Failed to Establish Home as the One True, Fixed, and Permanent Residence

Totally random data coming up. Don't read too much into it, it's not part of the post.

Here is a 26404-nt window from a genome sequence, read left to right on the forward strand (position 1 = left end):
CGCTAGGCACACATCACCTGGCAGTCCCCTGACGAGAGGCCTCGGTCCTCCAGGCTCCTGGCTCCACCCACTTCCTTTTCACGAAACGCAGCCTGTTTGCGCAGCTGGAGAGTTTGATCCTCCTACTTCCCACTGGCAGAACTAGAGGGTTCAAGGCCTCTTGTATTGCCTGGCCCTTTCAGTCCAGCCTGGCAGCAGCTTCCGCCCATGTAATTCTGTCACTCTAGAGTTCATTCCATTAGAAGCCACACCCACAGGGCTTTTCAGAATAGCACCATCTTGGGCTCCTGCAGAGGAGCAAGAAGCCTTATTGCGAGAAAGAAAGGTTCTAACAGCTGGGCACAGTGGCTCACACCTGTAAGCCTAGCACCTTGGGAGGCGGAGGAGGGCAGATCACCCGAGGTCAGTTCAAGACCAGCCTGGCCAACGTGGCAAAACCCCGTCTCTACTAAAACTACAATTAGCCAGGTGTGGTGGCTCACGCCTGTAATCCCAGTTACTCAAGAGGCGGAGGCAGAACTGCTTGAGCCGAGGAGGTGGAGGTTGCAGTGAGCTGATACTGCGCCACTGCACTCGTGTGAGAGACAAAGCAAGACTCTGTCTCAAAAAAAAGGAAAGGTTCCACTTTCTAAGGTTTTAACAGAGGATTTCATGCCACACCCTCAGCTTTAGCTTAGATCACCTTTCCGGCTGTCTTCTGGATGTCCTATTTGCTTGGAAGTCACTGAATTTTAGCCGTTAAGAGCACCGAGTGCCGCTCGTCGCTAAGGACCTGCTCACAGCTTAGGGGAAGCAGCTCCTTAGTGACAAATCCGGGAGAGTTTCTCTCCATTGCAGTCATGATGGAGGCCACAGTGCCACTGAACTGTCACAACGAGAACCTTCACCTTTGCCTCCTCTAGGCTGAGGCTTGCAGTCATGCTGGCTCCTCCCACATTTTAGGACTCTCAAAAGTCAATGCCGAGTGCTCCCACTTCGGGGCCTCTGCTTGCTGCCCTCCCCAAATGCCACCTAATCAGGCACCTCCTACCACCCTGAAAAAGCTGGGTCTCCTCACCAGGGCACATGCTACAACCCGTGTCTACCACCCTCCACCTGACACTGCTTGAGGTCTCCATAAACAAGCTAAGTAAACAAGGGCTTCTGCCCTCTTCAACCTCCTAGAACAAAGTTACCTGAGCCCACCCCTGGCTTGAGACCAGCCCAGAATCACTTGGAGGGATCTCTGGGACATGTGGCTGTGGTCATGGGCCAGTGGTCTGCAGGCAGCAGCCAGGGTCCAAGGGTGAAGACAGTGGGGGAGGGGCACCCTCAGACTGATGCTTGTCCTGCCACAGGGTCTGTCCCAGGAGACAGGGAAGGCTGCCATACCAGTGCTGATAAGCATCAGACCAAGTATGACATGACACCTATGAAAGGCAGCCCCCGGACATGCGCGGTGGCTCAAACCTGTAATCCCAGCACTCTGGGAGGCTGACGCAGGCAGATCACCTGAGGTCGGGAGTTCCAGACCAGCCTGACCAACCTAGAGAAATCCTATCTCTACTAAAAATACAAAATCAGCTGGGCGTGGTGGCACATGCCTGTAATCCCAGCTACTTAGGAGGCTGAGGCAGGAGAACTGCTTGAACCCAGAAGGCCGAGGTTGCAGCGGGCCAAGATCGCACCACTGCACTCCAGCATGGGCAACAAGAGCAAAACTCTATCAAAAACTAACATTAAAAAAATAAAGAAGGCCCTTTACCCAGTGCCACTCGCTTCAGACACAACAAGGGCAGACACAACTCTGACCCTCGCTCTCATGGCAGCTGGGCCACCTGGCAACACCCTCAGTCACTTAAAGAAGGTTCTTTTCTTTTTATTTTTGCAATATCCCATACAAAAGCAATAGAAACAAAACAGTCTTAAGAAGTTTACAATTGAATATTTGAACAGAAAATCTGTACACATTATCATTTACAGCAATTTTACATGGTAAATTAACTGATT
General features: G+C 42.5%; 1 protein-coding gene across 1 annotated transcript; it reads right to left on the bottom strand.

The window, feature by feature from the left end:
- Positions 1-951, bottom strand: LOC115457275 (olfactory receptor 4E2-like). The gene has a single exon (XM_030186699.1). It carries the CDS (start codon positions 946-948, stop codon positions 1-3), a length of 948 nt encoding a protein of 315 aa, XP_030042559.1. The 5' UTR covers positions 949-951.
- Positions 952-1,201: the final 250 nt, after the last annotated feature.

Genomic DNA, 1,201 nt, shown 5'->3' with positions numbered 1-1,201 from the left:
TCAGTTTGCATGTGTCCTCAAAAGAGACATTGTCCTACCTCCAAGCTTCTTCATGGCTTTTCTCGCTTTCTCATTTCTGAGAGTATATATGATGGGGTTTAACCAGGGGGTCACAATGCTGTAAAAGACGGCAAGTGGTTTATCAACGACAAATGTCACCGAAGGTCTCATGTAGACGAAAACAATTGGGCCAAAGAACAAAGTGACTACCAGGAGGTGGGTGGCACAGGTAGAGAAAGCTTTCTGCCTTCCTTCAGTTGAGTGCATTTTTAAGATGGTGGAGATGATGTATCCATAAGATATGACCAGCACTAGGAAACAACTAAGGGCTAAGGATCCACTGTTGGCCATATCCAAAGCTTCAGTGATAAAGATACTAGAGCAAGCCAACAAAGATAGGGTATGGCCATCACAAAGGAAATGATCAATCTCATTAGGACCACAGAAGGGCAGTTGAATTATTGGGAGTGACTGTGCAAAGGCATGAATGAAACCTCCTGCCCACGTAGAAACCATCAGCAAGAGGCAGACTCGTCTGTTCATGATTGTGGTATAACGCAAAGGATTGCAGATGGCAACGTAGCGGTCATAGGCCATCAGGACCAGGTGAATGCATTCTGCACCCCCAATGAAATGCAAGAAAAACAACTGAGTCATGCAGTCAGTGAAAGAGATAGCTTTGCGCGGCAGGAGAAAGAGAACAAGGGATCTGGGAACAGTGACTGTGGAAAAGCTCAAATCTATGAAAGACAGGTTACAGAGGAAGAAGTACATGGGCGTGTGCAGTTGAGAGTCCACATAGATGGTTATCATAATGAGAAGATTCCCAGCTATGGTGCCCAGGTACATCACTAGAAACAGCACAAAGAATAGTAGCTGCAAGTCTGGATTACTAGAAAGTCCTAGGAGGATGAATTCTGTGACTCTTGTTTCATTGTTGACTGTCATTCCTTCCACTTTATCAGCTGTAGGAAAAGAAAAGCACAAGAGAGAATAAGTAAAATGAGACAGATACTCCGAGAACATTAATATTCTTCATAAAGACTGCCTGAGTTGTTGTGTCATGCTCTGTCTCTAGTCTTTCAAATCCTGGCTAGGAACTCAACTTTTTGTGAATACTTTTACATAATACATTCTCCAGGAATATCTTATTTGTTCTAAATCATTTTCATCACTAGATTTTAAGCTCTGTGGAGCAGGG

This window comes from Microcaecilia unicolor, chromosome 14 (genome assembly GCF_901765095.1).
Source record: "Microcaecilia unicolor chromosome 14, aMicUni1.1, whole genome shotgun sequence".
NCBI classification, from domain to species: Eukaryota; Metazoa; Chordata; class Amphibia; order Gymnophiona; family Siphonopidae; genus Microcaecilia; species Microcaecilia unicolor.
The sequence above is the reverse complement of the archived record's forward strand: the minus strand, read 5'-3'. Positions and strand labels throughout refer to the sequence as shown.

In Roberts v. Township of West Bloomfield, Michigan Court of Appeals, No. 303098, May 10, 2012, a taxpayer was not entitled to a local Michigan principal residence property tax exemption because he failed to establish that he owned and occupied the home as his one true, fixed, and permanent residence. The township established that the taxpayer did not utilize water or sewage services from September 2007 through May 2009. Whether a home was occupied must be judged as of May 1 in the year for which the principal residence exemption is claimed. As of May 1, 2009, the township's water department had last inspected the water meter at the residence on March 2, 2009. At that time, no water or sewage services had been used at the property since September 2007. In addition to the lack of water usage, the township presented photographs of the taxpayer's residence taken in March 2008. The photographs showed that the yard had not been tended to for at least two seasons. There were no curtains or blinds in the windows, and a visual inspection revealed little furniture inside the home. The township also provided evidence that the taxpayer had marketed the property for rent during his alleged occupancy.